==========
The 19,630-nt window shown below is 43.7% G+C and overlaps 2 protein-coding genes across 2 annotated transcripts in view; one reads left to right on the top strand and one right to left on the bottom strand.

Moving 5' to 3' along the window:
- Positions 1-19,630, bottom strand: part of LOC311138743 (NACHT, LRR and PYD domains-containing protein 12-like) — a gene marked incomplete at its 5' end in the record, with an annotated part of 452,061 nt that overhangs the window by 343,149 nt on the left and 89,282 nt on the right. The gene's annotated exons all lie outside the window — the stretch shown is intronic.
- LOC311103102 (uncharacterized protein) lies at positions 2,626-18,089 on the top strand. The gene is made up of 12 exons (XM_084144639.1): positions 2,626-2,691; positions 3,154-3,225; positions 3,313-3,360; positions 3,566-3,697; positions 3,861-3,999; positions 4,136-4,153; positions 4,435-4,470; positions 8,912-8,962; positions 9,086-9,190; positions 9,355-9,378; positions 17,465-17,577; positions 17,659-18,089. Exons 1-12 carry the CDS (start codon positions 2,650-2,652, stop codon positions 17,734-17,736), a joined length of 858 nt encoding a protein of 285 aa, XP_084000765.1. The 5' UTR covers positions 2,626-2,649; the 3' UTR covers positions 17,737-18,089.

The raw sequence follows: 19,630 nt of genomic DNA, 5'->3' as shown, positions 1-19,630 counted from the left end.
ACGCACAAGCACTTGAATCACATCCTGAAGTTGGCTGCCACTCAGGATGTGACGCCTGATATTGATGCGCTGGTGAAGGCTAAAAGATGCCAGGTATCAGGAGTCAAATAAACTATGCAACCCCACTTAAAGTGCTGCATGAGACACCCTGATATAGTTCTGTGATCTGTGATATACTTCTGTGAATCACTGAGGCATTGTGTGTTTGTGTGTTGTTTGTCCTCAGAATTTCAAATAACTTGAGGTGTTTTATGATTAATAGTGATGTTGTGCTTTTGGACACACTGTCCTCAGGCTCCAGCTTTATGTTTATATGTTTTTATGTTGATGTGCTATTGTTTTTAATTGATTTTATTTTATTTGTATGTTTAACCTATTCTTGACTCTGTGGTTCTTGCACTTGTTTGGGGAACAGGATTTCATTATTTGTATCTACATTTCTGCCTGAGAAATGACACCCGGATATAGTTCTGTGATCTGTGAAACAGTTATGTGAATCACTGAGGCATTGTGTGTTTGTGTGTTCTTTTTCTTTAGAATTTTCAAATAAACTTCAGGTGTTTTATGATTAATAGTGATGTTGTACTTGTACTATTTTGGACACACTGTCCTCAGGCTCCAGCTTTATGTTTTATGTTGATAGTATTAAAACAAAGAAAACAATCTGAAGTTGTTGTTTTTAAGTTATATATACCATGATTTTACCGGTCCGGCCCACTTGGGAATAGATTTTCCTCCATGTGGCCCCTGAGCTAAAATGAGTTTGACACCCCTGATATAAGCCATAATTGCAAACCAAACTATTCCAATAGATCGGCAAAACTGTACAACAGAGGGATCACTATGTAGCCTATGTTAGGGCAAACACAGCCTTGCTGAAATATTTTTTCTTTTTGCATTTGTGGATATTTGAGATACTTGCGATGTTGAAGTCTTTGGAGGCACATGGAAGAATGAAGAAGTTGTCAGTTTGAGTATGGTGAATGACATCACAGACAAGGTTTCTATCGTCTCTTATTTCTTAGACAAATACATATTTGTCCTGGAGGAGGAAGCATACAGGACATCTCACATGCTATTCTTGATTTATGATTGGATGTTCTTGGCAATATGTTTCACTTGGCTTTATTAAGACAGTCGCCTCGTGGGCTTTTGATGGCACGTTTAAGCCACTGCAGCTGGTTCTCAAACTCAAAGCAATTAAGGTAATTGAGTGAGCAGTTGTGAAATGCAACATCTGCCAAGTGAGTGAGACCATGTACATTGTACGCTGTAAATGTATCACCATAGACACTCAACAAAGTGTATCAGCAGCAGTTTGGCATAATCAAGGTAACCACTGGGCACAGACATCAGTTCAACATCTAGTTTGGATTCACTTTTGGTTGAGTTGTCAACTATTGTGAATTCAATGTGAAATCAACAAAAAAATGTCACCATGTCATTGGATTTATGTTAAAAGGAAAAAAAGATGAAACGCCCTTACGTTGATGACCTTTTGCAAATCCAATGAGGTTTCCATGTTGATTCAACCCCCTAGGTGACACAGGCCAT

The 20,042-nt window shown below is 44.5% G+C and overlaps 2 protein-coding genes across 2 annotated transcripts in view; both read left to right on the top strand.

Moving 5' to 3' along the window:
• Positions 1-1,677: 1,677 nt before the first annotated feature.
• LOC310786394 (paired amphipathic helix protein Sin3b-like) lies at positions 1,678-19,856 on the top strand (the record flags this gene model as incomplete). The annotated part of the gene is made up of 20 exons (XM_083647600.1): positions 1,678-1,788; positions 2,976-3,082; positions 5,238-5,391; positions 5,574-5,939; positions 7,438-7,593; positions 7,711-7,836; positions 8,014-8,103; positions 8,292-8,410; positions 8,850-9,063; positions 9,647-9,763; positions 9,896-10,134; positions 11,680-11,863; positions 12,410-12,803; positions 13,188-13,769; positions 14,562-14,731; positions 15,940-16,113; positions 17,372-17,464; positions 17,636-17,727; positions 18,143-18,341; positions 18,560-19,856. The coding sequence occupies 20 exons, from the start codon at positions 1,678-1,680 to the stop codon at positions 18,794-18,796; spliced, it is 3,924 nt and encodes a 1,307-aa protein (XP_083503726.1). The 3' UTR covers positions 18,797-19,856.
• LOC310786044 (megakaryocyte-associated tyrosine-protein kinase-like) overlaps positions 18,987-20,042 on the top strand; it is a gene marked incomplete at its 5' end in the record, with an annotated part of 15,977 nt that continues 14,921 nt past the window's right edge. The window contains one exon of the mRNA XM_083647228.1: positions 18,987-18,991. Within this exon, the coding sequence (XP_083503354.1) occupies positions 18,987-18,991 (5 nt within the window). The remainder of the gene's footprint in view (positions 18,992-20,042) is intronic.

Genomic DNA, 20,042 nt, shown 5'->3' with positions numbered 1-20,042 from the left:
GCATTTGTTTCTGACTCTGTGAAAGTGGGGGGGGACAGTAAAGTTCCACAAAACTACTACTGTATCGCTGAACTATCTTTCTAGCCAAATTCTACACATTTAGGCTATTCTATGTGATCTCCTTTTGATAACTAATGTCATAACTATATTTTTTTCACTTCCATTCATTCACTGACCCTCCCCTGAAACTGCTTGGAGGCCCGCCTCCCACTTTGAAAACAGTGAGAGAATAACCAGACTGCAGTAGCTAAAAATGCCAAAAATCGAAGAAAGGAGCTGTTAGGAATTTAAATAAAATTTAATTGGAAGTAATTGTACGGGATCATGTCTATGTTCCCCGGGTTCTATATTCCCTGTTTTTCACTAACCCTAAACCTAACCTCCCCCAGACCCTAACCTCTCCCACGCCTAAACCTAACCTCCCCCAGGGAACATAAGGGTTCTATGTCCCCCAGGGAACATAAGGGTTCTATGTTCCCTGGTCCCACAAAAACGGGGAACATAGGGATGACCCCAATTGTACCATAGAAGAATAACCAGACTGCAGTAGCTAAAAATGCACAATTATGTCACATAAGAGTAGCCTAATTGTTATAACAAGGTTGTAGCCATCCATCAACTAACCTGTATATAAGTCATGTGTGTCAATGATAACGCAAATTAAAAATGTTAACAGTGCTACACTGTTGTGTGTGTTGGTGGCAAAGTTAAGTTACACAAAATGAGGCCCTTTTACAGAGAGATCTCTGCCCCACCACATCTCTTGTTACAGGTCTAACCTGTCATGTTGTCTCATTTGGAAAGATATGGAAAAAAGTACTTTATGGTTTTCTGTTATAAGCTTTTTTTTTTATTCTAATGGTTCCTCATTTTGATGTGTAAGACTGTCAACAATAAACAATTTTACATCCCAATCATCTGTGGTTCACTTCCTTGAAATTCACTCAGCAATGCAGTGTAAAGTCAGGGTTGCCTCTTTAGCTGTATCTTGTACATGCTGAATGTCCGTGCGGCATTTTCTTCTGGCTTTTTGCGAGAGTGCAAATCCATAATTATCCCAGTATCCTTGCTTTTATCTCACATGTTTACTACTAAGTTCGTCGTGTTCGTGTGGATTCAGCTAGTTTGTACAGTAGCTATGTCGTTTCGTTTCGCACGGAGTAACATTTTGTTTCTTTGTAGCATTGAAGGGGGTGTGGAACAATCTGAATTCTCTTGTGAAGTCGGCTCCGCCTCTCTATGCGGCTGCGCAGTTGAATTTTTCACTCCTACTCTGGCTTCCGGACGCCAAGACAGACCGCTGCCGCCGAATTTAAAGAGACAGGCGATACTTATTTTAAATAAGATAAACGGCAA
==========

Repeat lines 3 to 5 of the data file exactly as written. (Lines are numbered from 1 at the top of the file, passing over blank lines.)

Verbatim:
- Positions 1-19,630, bottom strand: part of LOC311138743 (NACHT, LRR and PYD domains-containing protein 12-like) — a gene marked incomplete at its 5' end in the record, with an annotated part of 452,061 nt that overhangs the window by 343,149 nt on the left and 89,282 nt on the right. The gene's annotated exons all lie outside the window — the stretch shown is intronic.
- LOC311103102 (uncharacterized protein) lies at positions 2,626-18,089 on the top strand. The gene is made up of 12 exons (XM_084144639.1): positions 2,626-2,691; positions 3,154-3,225; positions 3,313-3,360; positions 3,566-3,697; positions 3,861-3,999; positions 4,136-4,153; positions 4,435-4,470; positions 8,912-8,962; positions 9,086-9,190; positions 9,355-9,378; positions 17,465-17,577; positions 17,659-18,089. Exons 1-12 carry the CDS (start codon positions 2,650-2,652, stop codon positions 17,734-17,736), a joined length of 858 nt encoding a protein of 285 aa, XP_084000765.1. The 5' UTR covers positions 2,626-2,649; the 3' UTR covers positions 17,737-18,089.

The raw sequence follows: 19,630 nt of genomic DNA, 5'->3' as shown, positions 1-19,630 counted from the left end.